The Board of Tax Appeals concluded that the damage which had to be repaired was due to a progressive deterioration caused by faulty construction, and not to any "casualty," within the meaning of section 214(a)(6), and accordingly refused to allow the cost of repairs as a deduction from gross income.
The taxpayer introduced evidence showing an unusual rainfall during 1922 and 1923, and a storm, the effects of which he thought disastrous, which occurred on February 21, 1922. But there was evidence that the rainfall could not perceptibly raise the water level of the ocean and that the wind never reached a velocity of more than thirty miles per hour. The question, therefore, arises whether a rapid disintegration of the foundations of an edifice built over waters and lowlands, which, if well constructed, would stand for years, can be regarded as a "casualty."
In our opinion, the word "casualty" as used in section 214(a) (6) is an event due to some sudden, unexpected, or unusual cause. Anything less than this renders it hardly distinguishable from depreciation from ordinary wear and tear which cannot be deducted by a taxpayer in the case of property that is not used in trade or business. Section 214(a)(8). While it is contended that the concrete casing of the piles was washed away by storms and tides so that the piles became exposed, eaten by worms, and weakened, the evidence that there were no unusual winds and that there was nothing to cause extraordinary tides afforded a substantial basis for the conclusion of the Board of Tax Appeals that the loss was due only to the ordinary action of the elements upon a poorly constructed building. In such circumstances we are bound by its findings and hold that the damage did not arise from a casualty resembling "fires, storms or shipwreck." The disintegration was due to encasement of the steel framework in walls of concrete so thin as to let in moisture and give rise to corrosion, and to inadequate sheathing of the piles. This conclusion seems inevitable when the proof of any serious storm or cataclysmic operation of the elements failed. No time is satisfactorily established when any serious injury to the foundation occurred. It was never overwhelmed by any unusual thing. There was simply a steady labefaction from wind and weather more rapid than usual because of structural defects. Such a deterioration cannot reasonably be termed a casualty. Crystal Spring Distillery Co. v. Cox (C.C.A.) 49 F. 555; Forsdick v. Board of Supervisors of Quitman County (Miss.) 25 So. 294; Eaton v. Glindeman, 33 Idaho 389, 195 P. 90.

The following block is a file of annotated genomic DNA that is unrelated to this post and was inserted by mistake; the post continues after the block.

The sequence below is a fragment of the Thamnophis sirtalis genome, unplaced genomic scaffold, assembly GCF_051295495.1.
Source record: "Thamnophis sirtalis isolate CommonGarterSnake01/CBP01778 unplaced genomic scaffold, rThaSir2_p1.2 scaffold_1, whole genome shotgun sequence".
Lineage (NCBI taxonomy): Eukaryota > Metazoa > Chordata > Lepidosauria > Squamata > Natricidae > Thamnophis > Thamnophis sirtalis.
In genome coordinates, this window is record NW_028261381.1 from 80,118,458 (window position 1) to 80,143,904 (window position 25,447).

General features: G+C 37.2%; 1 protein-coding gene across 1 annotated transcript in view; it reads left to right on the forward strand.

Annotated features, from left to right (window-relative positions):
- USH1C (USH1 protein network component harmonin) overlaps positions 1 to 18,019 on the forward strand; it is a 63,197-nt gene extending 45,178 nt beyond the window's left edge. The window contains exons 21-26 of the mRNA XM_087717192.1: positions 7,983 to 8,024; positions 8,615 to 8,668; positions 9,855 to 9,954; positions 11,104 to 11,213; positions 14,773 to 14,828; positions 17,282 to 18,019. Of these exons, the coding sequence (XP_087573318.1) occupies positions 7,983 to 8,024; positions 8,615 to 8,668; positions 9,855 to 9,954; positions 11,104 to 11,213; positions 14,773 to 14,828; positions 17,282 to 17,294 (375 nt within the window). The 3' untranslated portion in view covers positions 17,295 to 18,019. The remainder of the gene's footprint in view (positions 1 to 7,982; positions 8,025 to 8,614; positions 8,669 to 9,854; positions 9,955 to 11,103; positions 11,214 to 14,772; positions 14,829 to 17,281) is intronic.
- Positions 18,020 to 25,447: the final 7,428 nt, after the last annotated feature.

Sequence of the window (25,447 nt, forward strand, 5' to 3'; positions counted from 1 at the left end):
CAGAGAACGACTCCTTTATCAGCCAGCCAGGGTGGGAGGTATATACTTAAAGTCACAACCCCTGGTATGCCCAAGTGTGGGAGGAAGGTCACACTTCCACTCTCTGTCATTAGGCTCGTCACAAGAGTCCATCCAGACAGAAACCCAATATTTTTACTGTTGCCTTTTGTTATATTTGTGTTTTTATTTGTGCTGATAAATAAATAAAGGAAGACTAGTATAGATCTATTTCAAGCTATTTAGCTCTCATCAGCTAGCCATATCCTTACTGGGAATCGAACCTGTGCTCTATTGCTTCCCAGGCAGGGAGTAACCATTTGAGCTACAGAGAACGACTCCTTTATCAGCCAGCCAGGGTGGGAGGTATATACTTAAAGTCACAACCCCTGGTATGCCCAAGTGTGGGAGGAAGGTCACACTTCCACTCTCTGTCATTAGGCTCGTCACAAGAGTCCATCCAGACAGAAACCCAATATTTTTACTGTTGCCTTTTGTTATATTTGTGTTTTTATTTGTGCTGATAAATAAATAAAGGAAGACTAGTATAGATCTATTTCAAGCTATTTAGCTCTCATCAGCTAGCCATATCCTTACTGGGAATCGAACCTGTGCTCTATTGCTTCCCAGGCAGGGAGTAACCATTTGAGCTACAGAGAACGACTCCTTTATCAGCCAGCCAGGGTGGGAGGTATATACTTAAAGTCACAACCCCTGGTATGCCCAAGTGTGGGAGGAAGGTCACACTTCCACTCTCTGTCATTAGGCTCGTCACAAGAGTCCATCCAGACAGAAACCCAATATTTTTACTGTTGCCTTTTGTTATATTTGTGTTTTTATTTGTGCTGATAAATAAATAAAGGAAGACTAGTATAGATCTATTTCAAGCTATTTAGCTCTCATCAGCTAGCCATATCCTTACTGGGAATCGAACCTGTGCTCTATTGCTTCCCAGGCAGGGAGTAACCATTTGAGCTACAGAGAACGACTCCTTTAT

In Shearer v. Anderson (C.C.A.) 16 F.2d 995, 996, 51 A.L.R. 534, the taxpayer's automobile was overturned and damaged (while in the unauthorized possession of a chauffeur) because of the icy condition of the road, resulting from storms and freezing. We held that the loss was a "casualty" within the meaning of the Revenue Act and said that the word "casualty" expresses "rather the result than the cause of the damage, that is, the wreck itself rather than the lightning, storm, or the negligence or fault of some person. * * *" The loss there was, however, due to a sudden accident and to nothing resembling mere deterioration more rapid than usual. We do not suggest that the destruction of a building by an unusual storm would not be a "casualty" if the edifice was so badly constructed as to be readily destroyed. We simply hold that a loss due, as here, to progressive decay or corrosion, occurring without any unusual action by the elements, does not arise from a "casualty" within the meaning of the statute.
The order is affirmed.